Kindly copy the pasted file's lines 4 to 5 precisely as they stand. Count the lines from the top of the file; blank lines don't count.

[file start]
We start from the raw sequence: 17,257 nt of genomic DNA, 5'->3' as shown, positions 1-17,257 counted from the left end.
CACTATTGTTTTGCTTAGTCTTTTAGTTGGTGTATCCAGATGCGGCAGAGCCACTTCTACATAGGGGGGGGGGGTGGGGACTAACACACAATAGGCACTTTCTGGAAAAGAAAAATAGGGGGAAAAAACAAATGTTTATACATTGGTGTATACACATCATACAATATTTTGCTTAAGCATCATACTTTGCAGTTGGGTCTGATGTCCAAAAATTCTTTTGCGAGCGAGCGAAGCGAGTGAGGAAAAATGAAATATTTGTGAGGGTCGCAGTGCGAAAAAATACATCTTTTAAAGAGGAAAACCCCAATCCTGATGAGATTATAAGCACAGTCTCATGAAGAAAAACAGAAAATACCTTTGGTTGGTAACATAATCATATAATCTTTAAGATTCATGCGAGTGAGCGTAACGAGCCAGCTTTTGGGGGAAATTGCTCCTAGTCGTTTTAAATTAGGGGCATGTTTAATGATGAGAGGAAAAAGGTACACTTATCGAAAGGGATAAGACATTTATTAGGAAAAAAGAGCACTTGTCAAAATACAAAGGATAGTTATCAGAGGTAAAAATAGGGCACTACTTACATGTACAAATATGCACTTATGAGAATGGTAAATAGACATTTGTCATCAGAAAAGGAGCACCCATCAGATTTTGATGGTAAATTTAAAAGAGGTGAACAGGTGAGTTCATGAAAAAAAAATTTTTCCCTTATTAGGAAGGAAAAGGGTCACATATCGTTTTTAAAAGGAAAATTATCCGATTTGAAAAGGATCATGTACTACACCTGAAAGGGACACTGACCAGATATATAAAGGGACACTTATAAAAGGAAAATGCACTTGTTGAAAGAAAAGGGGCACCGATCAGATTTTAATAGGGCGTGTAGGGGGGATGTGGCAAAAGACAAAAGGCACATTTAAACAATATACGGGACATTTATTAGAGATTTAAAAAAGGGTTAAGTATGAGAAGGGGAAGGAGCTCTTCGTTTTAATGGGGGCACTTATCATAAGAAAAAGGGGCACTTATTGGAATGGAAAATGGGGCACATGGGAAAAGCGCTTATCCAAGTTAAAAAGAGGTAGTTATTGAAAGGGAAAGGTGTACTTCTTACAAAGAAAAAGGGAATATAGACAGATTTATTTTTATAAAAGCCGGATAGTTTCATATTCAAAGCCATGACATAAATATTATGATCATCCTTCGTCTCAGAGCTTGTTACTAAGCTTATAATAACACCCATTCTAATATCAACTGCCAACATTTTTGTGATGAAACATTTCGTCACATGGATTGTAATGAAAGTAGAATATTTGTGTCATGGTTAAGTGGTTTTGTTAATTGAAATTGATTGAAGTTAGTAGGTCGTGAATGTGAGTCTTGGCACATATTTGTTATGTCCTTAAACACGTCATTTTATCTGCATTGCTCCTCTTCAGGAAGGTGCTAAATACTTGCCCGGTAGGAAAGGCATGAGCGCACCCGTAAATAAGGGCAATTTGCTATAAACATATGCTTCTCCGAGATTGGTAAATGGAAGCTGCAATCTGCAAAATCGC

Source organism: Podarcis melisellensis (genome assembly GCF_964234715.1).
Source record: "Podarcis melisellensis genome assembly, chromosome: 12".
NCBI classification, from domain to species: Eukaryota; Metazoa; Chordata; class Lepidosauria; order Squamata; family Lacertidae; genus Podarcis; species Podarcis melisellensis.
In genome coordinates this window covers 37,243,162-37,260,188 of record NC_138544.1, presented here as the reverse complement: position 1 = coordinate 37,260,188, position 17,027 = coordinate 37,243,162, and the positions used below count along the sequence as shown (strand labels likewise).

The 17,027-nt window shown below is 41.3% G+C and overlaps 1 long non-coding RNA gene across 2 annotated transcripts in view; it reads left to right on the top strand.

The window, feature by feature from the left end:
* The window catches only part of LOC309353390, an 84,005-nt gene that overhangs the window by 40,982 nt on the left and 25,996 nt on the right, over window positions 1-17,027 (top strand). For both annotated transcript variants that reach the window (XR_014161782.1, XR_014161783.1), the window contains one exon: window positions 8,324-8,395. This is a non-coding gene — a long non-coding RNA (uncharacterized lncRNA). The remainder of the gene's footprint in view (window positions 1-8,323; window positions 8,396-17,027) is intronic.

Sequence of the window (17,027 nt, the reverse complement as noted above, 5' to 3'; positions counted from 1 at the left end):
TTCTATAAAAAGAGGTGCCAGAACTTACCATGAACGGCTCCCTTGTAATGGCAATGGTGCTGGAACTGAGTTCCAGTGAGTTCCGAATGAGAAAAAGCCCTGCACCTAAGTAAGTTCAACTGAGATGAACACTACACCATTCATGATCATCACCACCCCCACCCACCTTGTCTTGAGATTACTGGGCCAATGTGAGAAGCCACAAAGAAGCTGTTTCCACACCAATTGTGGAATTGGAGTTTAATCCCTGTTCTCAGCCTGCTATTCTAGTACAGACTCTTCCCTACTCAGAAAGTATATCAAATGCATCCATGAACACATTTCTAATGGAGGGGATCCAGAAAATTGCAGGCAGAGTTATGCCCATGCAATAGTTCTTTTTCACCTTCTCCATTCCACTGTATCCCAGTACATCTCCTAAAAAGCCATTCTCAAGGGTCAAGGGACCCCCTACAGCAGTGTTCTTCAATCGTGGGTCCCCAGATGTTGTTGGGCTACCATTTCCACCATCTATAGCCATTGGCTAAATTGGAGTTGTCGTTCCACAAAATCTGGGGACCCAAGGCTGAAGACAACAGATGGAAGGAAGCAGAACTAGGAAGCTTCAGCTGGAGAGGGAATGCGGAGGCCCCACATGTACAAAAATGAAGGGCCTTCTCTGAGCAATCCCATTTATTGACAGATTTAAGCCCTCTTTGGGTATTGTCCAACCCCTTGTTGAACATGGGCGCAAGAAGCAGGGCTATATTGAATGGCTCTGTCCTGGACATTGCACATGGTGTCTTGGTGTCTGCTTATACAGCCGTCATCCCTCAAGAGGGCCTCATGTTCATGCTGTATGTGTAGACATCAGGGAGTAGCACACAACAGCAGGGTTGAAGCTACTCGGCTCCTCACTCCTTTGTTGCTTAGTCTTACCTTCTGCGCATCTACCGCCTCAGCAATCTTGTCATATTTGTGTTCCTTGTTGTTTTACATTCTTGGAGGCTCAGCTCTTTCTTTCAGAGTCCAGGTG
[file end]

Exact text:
Source record: "Podarcis melisellensis genome assembly, chromosome: 12".
NCBI classification, from domain to species: Eukaryota; Metazoa; Chordata; class Lepidosauria; order Squamata; family Lacertidae; genus Podarcis; species Podarcis melisellensis.